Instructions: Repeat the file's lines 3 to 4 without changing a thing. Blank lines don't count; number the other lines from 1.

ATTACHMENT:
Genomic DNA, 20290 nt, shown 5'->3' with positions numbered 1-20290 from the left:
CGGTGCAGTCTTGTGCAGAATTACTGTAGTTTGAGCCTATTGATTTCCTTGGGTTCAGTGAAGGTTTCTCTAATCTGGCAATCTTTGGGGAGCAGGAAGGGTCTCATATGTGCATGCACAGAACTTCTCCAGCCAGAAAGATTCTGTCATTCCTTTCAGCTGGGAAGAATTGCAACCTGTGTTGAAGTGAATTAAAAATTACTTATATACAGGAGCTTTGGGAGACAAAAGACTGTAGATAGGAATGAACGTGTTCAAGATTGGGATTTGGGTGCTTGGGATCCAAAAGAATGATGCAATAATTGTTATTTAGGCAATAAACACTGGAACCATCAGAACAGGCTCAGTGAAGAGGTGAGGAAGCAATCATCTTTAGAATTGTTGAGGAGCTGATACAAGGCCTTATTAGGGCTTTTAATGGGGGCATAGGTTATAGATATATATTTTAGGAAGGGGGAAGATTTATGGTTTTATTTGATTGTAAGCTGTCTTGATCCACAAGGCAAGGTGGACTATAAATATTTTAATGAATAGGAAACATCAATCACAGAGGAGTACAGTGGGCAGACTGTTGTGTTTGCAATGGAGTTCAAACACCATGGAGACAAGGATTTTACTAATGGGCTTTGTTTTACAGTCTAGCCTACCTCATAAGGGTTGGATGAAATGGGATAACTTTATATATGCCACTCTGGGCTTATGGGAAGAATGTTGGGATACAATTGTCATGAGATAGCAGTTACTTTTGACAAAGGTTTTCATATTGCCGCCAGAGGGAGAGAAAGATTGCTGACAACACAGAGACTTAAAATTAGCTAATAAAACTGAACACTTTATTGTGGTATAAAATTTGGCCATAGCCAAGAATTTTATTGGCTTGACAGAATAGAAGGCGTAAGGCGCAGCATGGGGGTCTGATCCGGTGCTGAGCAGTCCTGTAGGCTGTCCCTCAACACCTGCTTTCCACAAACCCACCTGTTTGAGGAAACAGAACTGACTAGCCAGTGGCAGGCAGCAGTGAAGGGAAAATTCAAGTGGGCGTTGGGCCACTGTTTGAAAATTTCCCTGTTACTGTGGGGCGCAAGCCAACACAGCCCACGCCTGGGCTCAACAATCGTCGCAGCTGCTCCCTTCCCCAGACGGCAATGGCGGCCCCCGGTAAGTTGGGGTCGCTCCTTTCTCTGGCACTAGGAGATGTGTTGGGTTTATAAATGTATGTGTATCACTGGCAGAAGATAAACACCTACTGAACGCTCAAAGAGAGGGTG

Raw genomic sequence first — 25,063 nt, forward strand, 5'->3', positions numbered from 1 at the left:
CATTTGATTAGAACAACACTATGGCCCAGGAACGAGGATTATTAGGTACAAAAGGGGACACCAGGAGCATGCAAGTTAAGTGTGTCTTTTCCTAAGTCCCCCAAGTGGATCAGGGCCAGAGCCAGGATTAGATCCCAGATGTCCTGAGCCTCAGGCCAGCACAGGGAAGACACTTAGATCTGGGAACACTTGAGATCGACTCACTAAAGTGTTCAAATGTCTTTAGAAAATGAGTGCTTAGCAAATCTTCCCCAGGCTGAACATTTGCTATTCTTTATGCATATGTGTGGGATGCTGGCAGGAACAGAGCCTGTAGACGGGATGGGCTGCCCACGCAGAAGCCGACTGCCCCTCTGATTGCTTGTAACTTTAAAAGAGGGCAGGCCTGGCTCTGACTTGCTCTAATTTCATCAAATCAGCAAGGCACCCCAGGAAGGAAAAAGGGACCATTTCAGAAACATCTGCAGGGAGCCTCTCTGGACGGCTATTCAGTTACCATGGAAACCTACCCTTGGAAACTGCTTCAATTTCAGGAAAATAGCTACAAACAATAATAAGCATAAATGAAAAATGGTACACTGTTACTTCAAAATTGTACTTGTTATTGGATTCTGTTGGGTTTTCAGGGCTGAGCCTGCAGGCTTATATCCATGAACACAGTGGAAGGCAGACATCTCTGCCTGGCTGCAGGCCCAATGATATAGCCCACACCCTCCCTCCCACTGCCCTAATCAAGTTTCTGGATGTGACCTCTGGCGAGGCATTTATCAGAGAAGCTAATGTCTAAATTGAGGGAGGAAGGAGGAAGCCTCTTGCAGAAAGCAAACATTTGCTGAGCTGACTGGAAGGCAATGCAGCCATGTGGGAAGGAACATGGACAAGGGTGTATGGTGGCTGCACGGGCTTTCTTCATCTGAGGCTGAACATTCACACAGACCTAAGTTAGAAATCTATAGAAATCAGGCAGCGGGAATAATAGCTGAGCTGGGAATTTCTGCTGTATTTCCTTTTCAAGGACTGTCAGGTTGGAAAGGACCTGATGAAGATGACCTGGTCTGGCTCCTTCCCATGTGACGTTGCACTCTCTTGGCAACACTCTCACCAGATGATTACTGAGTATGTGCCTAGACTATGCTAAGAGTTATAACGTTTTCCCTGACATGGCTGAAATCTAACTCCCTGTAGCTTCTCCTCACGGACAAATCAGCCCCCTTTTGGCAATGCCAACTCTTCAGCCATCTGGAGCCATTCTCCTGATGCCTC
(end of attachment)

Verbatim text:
Raw genomic sequence first — 25,063 nt, forward strand, 5'->3', positions numbered from 1 at the left:
CATTTGATTAGAACAACACTATGGCCCAGGAACGAGGATTATTAGGTACAAAAGGGGACACCAGGAGCATGCAAGTTAAGTGTGTCTTTTCCTAAGTCCCCCAAGTGGATCAGGGCCAGAGCCAGGATTAGATCCCAGATGTCCTGAGCCTCAGGCCAGCACAGGGAAGACACTTAGATCTGGGAACACTTGAGATCGACTCACTAAAGTGTTCAAATGTCTTTAGAAAATGAGTGCTTAGCAAATCTTCCCCAGGCTGAACATTTGCTATTCTTTATGCATATGTGTGGGATGCTGGCAGGAACAGAGCCTGTAGACGGGATGGGCTGCCCACGCAGAAGCCGACTGCCCCTCTGATTGCTTGTAACTTTAAAAGAGGGCAGGCCTGGCTCTGACTTGCTCTAATTTCATCAAATCAGCAAGGCACCCCAGGAAGGAAAAAGGGACCATTTCAGAAACATCTGCAGGGAGCCTCTCTGGACGGCTATTCAGTTACCATGGAAACCTACCCTTGGAAACTGCTTCAATTTCAGGAAAATAGCTACAAACAATAATAAGCATAAATGAAAAATGGTACACTGTTACTTCAAAATTGTACTTGTTATTGGATTCTGTTGGGTTTTCAGGGCTGAGCCTGCAGGCTTATATCCATGAACACAGTGGAAGGCAGACATCTCTGCCTGGCTGCAGGCCCAATGATATAGCCCACACCCTCCCTCCCACTGCCCTAATCAAGTTTCTGGATGTGACCTCTGGCGAGGCATTTATCAGAGAAGCTAATGTCTAAATTGAGGGAGGAAGGAGGAAGCCTCTTGCAGAAAGCAAACATTTGCTGAGCTGACTGGAAGGCAATGCAGCCATGTGGGAAGGAACATGGACAAGGGTGTATGGTGGCTGCACGGGCTTTCTTCATCTGAGGCTGAACATTCACACAGACCTAAGTTAGAAATCTATAGAAATCAGGCAGCGGGAATAATAGCTGAGCTGGGAATTTCTGCTGTATTTCCTTTTCAAGGACTGTCAGGTTGGAAAGGACCTGATGAAGATGACCTGGTCTGGCTCCTTCCCATGTGACGTTGCACTCTCTTGGCAACACTCTCACCAGATGATTACTGAGTATGTGCCTAGACTATGCTAAGAGTTATAACGTTTTCCCTGACATGGCTGAAATCTAACTCCCTGTAGCTTCTCCTCACGGACAAATCAGCCCCCTTTTGGCAATGCCAACTCTTCAGCCATCTGGAGCCATTCTCCTGATGCCTC